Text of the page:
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This photo of Mark Zuckerberg looks bizarre now. It won't look so bizarre in a few years.


When Mark Zuckerberg posted this photo of himself walking past an auditorium full of people wearing virtual reality headsets, it provoked predictable mockery on Twitter. People described the photo as dystopian — and obviously there is something a little bit creepy about a room full of people totally ignoring each other.

But the internet's collective freakout misses an important point: No matter how ridiculous it might look to us today, there's every reason to think virtual reality is going to be a big deal in the next few years. I've talked to several people who have had a chance to try out Facebook's Oculus Rift, and every one of them was blown away by the experience.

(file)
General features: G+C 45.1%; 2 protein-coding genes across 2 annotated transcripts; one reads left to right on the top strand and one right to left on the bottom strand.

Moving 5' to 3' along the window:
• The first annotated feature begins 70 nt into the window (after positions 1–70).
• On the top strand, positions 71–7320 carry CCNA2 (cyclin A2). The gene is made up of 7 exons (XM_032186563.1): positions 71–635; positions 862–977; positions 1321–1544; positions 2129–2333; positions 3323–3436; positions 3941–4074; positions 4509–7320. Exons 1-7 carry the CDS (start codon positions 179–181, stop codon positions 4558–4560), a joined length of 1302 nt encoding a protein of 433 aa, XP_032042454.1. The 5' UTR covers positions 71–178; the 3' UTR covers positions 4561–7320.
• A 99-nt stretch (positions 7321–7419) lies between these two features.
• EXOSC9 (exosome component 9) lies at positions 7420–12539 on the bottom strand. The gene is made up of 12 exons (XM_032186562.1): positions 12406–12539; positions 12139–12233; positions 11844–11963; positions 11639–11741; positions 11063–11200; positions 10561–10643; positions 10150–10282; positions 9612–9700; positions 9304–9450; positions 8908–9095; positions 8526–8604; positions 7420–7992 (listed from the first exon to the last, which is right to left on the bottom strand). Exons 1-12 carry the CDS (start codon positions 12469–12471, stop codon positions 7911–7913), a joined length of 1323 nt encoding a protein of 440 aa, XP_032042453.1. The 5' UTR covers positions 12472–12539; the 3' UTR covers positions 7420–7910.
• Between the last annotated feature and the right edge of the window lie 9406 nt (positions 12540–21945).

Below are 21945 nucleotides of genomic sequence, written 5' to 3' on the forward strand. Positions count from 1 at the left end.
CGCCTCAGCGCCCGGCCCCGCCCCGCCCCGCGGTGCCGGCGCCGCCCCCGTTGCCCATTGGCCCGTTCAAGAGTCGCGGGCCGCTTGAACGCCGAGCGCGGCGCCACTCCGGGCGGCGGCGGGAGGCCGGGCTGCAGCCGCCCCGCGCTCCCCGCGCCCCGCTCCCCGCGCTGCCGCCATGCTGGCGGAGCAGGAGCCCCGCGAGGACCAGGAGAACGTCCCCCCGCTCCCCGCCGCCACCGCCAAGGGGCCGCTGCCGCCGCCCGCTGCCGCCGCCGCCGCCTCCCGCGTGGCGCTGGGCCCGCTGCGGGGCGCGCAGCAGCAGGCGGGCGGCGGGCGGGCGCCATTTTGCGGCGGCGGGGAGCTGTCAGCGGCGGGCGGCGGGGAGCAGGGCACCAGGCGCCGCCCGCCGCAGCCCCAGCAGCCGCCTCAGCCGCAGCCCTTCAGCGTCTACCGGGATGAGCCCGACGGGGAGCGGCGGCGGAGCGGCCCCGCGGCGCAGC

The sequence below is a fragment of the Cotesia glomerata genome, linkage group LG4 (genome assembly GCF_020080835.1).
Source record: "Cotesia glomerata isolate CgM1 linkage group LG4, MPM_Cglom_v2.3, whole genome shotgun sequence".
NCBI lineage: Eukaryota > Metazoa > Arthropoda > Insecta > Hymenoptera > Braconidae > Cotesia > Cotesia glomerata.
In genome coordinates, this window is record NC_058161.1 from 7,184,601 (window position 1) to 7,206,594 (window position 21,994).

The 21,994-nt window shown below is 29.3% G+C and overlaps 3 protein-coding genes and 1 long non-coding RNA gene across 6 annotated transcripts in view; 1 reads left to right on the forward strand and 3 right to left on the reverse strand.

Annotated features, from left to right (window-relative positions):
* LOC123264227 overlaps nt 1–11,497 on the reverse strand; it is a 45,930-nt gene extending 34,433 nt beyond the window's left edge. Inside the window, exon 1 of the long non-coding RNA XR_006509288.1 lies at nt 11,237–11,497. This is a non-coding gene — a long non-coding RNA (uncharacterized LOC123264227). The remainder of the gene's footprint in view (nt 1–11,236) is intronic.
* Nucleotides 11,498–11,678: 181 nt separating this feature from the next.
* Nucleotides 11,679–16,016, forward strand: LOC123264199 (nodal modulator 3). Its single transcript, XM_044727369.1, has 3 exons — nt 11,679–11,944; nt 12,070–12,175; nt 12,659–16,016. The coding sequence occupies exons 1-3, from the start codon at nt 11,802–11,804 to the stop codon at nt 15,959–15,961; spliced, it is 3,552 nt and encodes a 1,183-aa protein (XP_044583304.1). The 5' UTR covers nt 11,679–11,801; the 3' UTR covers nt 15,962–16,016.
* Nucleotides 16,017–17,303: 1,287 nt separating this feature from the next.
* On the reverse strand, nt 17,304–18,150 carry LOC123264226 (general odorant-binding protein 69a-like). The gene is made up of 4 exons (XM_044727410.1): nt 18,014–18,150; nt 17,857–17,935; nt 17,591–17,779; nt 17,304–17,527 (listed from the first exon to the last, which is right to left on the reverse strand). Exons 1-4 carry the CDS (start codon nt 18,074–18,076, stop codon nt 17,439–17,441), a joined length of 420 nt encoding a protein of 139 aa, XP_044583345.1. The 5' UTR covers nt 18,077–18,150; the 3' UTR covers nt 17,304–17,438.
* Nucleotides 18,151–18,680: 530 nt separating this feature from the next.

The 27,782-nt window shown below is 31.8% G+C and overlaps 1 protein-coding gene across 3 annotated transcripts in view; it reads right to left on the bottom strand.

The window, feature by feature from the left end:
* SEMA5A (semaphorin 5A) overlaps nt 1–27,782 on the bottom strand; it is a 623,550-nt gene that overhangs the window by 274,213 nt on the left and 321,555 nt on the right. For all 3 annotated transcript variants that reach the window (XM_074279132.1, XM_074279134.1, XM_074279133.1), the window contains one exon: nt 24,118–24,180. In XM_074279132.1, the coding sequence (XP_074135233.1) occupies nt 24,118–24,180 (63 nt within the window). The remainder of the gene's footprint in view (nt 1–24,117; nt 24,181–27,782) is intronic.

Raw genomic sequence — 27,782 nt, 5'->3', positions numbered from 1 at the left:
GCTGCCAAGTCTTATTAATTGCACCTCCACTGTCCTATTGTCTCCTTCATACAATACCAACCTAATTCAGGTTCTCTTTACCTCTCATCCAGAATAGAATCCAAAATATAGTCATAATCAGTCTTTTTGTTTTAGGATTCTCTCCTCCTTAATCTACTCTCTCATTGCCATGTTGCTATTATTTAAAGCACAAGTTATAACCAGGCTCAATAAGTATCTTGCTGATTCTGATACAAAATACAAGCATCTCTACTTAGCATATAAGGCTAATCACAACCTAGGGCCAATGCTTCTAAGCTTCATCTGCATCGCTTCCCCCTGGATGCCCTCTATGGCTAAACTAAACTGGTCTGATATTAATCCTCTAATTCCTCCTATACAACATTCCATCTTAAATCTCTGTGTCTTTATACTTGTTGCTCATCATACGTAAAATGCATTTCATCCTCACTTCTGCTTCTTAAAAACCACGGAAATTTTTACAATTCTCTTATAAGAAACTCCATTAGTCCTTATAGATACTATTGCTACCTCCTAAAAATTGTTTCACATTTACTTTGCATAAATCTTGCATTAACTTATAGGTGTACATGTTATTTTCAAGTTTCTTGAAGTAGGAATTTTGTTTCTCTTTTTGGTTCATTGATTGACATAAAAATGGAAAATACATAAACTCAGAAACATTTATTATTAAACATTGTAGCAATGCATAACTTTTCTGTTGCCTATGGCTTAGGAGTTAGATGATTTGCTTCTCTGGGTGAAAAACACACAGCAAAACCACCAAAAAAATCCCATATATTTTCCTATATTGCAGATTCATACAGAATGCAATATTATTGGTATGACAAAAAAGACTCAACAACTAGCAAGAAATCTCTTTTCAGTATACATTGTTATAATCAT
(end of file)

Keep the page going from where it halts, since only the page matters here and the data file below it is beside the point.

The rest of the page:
Virtual reality is such a promising technology that I'd bet money that within the next 15 years, most people reading this article will spend many hours with some kind of virtual reality goggles strapped to their face, watching 3D movies, playing 3D video games, or consuming forms of media that are just being invented now.

And this won't be the first time new technologies are widely mocked a decade before they become indispensable. Lots of smart people thought the internet was a joke 20 years ago. The Daily Show's Jon Stewart mocked the idea of cellphones with cameras in them in 2004. Today, of course, most Americans use their camera-equipped, internet-connected smartphones many times every day.

Of course, the virtual reality gear we'll all have strapped to our heads 15 years from now probably won't be as bulky or ugly as the headsets people are using today. Over time, VR headsets will inevitably get lighter, sleeker, and more user-friendly, just as PCs and smartphones have. But people who were using bulky, ugly PCs to access the internet in the 1990s weren't being ridiculous — they were ahead of their time. And so are today's VR pioneers.